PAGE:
American Samoa’s strategic location to play a part in China push back
Pago Pago, AMERICAN SAMOA — The U.S. National Security Advisor Robert C. O’Brien has signaled that in an effort to bolster U.S. capacity and presence in the Indo-Pacific region, in Fiscal Year 2021, the US Coast Guard plans to evaluate the feasibility of basing Fast Response Cutters in American Samoa.
“The United States promotes a free and open Indo-Pacific region where likeminded nations uphold the international rules-based order,” states a press release issued by his office on Friday, Oct. 23.
Congresswoman Aumua Amata welcomed the announcement by the National Security Advisor saying, “American Samoa has always been a strategic port, and this national security consideration of modern Fast Response Cutters in American Samoa makes sense,” said Aumua Amata.
“An increased Coast Guard protective, response, and rescue presence is yet another demonstration of the U.S. commitment to the Pacific region, to American Samoa, and to free navigation, the safety of our people, and the importance of the fishing industry that our local economy relies on.”
The National Security release leads with a big push back to China and their fishing vessels.
“The United States is a Pacific power. The People’s Republic of China’s illegal, unreported, and unregulated fishing, and harassment of vessels operating in the exclusive economic zones of other countries in the Indo-Pacific, threatens our sovereignty, as well as the sovereignty of our Pacific neighbors and endangers regional stability. Efforts of the United States Government, including the United States Coast Guard (USCG) are critical to countering these destabilizing and malign actions.”
The statements says that while the USCG continues to modernize and enhance the capabilities of its fleet of major cutters, the Coast Guard is strategically homeporting significantly enhanced Fast Response Cutters in the western Pacific and, “In an effort to bolster our capacity and presence in the Indo-Pacific region, in Fiscal Year 2021, the USCG plans to evaluate the feasibility of basing Fast Response Cutters in American Samoa. If the survey is favorable, the United States could further expand its presence in the South Pacific.”
The new generation of Fast Response Cutters will conduct maritime security missions, such as fisheries patrols, enhance maritime domain awareness and enforcement efforts in collaboration with regional partners who have limited offshore surveillance and enforcement capacity, and ensure freedom of navigation.
The bottom line for the U.S. is that this move will “enhance the presence” of the USCG in the Indo-Pacific, ensuring the “United States will remain the maritime partner of choice in the region.”
In a conference call with reporters, O'Brien told Honolulu Civil Beat, a major concern among the U.S. and its allies has been the People’s Maritime Militia — a paramilitary force of military-trained fishermen who occasionally work on behalf of the Chinese Navy, conducting surveillance and other operations.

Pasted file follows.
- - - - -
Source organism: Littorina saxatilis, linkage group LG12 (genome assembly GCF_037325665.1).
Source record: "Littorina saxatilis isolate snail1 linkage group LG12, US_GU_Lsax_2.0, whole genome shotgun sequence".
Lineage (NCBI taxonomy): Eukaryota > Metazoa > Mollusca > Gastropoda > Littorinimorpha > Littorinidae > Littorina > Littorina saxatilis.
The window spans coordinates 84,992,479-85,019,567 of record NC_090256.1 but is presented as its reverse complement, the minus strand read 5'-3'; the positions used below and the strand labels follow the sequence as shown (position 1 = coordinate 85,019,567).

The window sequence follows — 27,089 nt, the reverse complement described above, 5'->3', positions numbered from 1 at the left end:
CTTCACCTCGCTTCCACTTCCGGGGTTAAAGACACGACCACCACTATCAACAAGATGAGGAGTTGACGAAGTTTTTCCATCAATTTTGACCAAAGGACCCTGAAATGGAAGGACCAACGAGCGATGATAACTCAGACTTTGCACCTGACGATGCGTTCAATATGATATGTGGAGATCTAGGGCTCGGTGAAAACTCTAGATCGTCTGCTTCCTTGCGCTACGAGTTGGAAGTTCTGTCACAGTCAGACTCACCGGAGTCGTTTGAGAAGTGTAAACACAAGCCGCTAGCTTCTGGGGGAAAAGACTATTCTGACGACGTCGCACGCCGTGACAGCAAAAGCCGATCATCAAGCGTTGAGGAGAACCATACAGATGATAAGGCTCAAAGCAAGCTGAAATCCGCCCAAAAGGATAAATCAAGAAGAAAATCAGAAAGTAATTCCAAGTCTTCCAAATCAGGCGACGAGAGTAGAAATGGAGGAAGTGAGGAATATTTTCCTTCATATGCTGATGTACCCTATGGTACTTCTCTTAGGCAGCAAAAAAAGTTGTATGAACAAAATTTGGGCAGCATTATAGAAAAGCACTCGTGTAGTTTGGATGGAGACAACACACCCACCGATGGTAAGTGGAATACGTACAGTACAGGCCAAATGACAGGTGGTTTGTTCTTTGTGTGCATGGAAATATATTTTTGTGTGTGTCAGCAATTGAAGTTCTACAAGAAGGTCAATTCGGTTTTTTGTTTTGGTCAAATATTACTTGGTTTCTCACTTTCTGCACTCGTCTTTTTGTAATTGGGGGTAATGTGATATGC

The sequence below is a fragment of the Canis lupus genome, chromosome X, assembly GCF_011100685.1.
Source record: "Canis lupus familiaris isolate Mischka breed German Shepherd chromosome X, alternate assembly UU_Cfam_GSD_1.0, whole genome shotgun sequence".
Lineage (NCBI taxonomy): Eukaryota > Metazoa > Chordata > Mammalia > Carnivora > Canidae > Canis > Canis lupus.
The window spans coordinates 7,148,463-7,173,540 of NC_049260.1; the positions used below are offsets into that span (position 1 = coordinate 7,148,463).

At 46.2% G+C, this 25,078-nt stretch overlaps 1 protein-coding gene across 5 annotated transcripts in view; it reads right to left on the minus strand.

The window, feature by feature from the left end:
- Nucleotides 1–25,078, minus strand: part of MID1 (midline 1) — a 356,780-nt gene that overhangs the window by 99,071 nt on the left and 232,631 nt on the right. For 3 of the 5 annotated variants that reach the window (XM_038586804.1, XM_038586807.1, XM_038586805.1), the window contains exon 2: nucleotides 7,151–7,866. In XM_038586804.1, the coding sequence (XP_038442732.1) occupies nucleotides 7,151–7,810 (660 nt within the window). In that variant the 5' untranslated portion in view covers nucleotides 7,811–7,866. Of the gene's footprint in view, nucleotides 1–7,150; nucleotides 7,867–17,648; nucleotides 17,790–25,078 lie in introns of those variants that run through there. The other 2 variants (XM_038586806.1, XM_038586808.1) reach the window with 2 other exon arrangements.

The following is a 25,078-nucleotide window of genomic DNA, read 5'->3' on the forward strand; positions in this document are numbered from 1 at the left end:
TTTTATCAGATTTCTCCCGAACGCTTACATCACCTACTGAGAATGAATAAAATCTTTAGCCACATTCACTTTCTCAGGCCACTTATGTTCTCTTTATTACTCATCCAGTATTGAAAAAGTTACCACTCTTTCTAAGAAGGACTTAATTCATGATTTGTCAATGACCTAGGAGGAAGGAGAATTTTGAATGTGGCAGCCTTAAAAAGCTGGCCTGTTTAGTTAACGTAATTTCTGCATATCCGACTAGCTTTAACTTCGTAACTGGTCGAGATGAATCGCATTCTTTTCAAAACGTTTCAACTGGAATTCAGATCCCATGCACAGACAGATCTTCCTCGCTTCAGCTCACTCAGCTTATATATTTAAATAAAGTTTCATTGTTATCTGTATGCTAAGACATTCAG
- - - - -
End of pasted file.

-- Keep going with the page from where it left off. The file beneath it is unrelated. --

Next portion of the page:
Their boats appear no different than any other Chinese fishing boat, but they’ve been known to harass ships from other countries and stake out disputed waters in the South China Sea. Last year Chinese fishing vessels swarmed an island in the Philippines in what was seen as a territorial grab.
There are some indications they may be going well beyond the South China Sea.
O’Brien noted that a suspicious — and aggressive — fleet of Chinese fishing vessels appeared this summer in the Galapagos Islands and clashed with the Ecuadorian Coast Guard. “We’ve seen just this massive 200-plus flotilla of what some are calling ‘the little blue men,’ which are kind of like Putin’s ‘little green men’ that he had in Crimea, and eastern Ukraine.”
“It’s just like a marauding band of fishing trawlers that come through and strip fish and then dump garbage and plastic all over the ocean,” O’Brien said of China’s sea militia. “It’s not a good thing.”
The militias have allegedly harassed conventional military forces as well. Last year the Australian military reported Chinese fishing boats targeting their helicopters with lasers.
O’Brien said there’s no known case yet of the militia operating in U.S. Pacific territories at the moment, but that with their increasing prevalence across the region “it’s something that we’re concerned about.”
Conflict over fisheries is leading countries around the region to take matters into their own hands. In 2018 Vietnam formed a fishing militia of its own to stand up to Chinese vessels and this month the Philippine Navy announced it would begin recruiting and training fishermen to form its own militia.
“That’s why we want to get more Coast Guard presence out there to support our fellow Americans and our friends in the region,” said O’Brien.